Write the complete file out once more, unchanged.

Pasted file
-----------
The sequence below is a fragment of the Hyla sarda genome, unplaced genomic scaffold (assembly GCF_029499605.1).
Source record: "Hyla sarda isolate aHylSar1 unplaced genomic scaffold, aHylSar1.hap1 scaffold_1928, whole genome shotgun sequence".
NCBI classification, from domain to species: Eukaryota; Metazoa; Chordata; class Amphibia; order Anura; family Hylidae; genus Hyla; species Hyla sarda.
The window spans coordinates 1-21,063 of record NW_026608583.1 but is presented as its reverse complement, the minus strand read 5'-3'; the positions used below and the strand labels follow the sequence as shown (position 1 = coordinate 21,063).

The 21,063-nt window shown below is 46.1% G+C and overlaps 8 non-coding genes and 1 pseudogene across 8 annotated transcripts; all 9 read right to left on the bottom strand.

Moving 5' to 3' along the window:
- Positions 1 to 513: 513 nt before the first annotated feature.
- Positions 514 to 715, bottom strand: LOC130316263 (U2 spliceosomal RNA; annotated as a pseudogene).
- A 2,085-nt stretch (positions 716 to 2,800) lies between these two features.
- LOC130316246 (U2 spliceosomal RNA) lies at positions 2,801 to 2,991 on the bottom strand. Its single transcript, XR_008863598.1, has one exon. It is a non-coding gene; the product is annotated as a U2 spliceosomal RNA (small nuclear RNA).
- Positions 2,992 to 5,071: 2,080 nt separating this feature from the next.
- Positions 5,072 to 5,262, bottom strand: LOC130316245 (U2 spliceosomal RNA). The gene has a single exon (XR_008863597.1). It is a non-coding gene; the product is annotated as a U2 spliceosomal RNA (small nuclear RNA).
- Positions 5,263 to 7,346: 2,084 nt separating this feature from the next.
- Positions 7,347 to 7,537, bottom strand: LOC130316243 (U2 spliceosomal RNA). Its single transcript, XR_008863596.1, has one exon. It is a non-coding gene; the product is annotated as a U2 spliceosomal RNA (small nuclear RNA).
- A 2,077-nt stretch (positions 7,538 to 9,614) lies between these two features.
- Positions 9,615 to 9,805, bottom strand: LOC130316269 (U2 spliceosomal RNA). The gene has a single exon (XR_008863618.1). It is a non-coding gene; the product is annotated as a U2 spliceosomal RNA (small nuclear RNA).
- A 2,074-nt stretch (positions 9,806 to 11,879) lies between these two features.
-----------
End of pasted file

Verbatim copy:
The sequence below is a fragment of the Hyla sarda genome, unplaced genomic scaffold (assembly GCF_029499605.1).
Source record: "Hyla sarda isolate aHylSar1 unplaced genomic scaffold, aHylSar1.hap1 scaffold_1928, whole genome shotgun sequence".
NCBI classification, from domain to species: Eukaryota; Metazoa; Chordata; class Amphibia; order Anura; family Hylidae; genus Hyla; species Hyla sarda.
The window spans coordinates 1-21,063 of record NW_026608583.1 but is presented as its reverse complement, the minus strand read 5'-3'; the positions used below and the strand labels follow the sequence as shown (position 1 = coordinate 21,063).

The 21,063-nt window shown below is 46.1% G+C and overlaps 8 non-coding genes and 1 pseudogene across 8 annotated transcripts; all 9 read right to left on the bottom strand.

Moving 5' to 3' along the window:
- Positions 1 to 513: 513 nt before the first annotated feature.
- Positions 514 to 715, bottom strand: LOC130316263 (U2 spliceosomal RNA; annotated as a pseudogene).
- A 2,085-nt stretch (positions 716 to 2,800) lies between these two features.
- LOC130316246 (U2 spliceosomal RNA) lies at positions 2,801 to 2,991 on the bottom strand. Its single transcript, XR_008863598.1, has one exon. It is a non-coding gene; the product is annotated as a U2 spliceosomal RNA (small nuclear RNA).
- Positions 2,992 to 5,071: 2,080 nt separating this feature from the next.
- Positions 5,072 to 5,262, bottom strand: LOC130316245 (U2 spliceosomal RNA). The gene has a single exon (XR_008863597.1). It is a non-coding gene; the product is annotated as a U2 spliceosomal RNA (small nuclear RNA).
- Positions 5,263 to 7,346: 2,084 nt separating this feature from the next.
- Positions 7,347 to 7,537, bottom strand: LOC130316243 (U2 spliceosomal RNA). Its single transcript, XR_008863596.1, has one exon. It is a non-coding gene; the product is annotated as a U2 spliceosomal RNA (small nuclear RNA).
- A 2,077-nt stretch (positions 7,538 to 9,614) lies between these two features.
- Positions 9,615 to 9,805, bottom strand: LOC130316269 (U2 spliceosomal RNA). The gene has a single exon (XR_008863618.1). It is a non-coding gene; the product is annotated as a U2 spliceosomal RNA (small nuclear RNA).
- A 2,074-nt stretch (positions 9,806 to 11,879) lies between these two features.